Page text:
By Staff Sgt. Christal Crawford
U.S. Army Central
U.S. Army Col. Michael T. Morrissey, the USARCENT director of operations, was promoted to general officer in a ceremony that highlighted traditions as old as the Army itself; he is among less than 1 percent of his commissioning year-group to attain the rank of general officer.
The ceremony began with Ruffles and Flourishes, along with an 11-gun salute. Traditionally, the band will play the number of ruffles equal to the number of stars the senior general officer wears. In this case, the host of the ceremony, USARCENT Commander Lt. Gen. Michael X. Garrett, deferred honors to Morrissey in recognition of his promotion.
Garrett explained in his comments that the Army promotes off potential.
“You’re being promoted for what you’re going to do – do for Soldiers; do for the Army; do for our nation,” he said. He also highlighted that Morrissey’s “calm, cool and decisive” nature, along with his ability to operate in an environment rife with uncertainty, complexity and ambiguity will serve him well as a general officer.
“This promotion has very little to do with me,” said Morrissey, after his wife, Cindy; sister, Lisa Obermire; and sons, Tom and Matt, placed his new rank on his jacket and shirt. Morrissey attributed his success to his family and to the Soldiers with whom he’s had the privilege to serve. He began his remarks with a moment of silence to honor those fallen comrades he’s lost in his nearly 30 years of service.
Morrissey enlisted in the United States Army Reserves in 1986. In 1990, he graduated from Pennsylvania’s Bloomsburg University, where he received a regular Army commission as an air defense officer. He served in a myriad of leadership positions from platoon leader through brigade command, which included commanding the 31st Air Defense Artillery Brigade from July 2012 to June 2014. During this command, he was responsible for deploying 4-3 ADA to Kuwait, 3-2 ADA to Turkey, and 1-62 ADA to Jordan. Morrissey also deployed the brigade headquarters in support of Operation Enduring Freedom, during which they led the forward air and missile defense mission across Qatar, United Arab Emirates, Kuwait, Bahrain, and Jordan.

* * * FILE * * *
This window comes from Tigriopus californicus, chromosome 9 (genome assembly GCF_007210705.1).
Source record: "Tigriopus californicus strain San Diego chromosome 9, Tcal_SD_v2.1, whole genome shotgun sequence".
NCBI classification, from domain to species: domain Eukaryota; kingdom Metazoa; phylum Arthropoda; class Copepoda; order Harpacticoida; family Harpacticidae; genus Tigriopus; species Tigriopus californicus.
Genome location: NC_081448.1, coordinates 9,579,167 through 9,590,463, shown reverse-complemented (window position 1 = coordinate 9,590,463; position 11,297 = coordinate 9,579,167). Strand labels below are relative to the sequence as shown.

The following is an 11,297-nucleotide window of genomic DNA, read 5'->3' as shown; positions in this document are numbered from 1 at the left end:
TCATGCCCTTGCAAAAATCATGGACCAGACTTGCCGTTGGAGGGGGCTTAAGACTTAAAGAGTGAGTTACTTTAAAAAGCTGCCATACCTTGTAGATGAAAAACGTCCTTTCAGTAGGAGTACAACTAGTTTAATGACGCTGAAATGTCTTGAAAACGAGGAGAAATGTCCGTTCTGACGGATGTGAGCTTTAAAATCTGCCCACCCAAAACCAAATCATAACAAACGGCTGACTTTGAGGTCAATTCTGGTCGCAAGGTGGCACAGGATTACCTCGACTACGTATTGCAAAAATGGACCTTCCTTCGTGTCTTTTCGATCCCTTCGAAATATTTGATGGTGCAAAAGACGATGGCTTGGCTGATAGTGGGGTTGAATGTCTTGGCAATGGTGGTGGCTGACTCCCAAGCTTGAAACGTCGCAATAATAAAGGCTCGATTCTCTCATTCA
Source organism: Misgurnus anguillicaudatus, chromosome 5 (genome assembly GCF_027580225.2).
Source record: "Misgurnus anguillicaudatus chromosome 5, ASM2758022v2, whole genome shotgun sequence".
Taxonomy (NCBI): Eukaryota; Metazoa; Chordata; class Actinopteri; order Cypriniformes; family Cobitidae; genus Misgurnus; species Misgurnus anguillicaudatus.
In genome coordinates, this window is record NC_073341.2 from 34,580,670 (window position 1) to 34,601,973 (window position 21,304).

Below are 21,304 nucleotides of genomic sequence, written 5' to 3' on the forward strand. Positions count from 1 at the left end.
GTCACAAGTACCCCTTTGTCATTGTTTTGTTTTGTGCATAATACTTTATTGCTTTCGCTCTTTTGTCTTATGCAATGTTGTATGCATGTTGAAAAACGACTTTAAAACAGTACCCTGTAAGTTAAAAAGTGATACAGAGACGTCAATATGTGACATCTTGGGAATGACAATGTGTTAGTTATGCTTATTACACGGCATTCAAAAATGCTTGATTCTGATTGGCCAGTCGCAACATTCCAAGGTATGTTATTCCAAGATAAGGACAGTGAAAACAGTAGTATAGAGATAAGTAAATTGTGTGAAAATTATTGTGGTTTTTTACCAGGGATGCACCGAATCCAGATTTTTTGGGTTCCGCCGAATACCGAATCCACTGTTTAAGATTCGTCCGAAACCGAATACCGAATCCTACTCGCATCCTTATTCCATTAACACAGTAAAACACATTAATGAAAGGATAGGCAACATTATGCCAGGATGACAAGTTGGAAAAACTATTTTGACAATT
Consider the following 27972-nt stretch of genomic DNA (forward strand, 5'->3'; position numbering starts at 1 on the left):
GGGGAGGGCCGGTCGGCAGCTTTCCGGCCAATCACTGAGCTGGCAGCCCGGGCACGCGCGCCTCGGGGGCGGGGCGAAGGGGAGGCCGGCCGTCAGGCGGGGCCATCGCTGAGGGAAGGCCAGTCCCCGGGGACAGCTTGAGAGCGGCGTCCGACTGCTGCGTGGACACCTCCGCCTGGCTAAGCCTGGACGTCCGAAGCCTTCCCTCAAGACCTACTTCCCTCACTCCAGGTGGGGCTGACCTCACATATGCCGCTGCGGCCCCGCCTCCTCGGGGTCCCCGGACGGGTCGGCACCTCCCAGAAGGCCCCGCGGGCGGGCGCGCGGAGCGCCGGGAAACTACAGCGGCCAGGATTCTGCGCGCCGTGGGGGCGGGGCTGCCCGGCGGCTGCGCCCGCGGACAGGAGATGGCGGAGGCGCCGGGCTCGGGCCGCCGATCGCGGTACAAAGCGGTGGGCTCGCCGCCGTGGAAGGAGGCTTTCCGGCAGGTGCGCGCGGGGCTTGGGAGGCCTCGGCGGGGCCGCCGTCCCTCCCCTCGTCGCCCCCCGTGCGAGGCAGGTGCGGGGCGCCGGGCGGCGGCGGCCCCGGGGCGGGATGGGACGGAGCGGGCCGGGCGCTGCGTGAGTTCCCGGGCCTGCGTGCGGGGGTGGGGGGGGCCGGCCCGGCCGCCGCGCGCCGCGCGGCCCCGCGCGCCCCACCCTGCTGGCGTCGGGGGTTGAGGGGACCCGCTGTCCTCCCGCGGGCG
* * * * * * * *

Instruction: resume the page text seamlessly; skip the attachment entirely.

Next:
During his remarks, Morrissey mentioned by name a number of his previous mentors, many who were present for the momentous occasion. In fact, 1st Sgt. (Ret.) O.T. Ellis unfurled Morrissey’s general officer flag during the ceremony. Ellis was Morrissey’s first sergeant during his first battery command. The general officer flag dates back to 1903 when the War Department first authorized boat flags for the use of Army officers during their official visits to Navy vessels. The scarlet flag, fringed in gold and emblazoned with a single white star, will be prominently displayed anytime Morrissey is present at an official function.
In addition to the general officer flag, Morrissey was also presented the belt and pistol that customarily commemorate this tremendous achievement in their careers. Since 1943, all general officers have worn a soft, pliable black leather belt with a gold-plated belt buckle that features the United States Coat of Arms. While the belt design remained fairly constant over the years, the general officer pistol has seen many evolutions. Today, the standard issue sidearm for general officers is the XM-17 pistol.
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DEPT. OF DEFENSE
U.S. CENTRAL COMMAND
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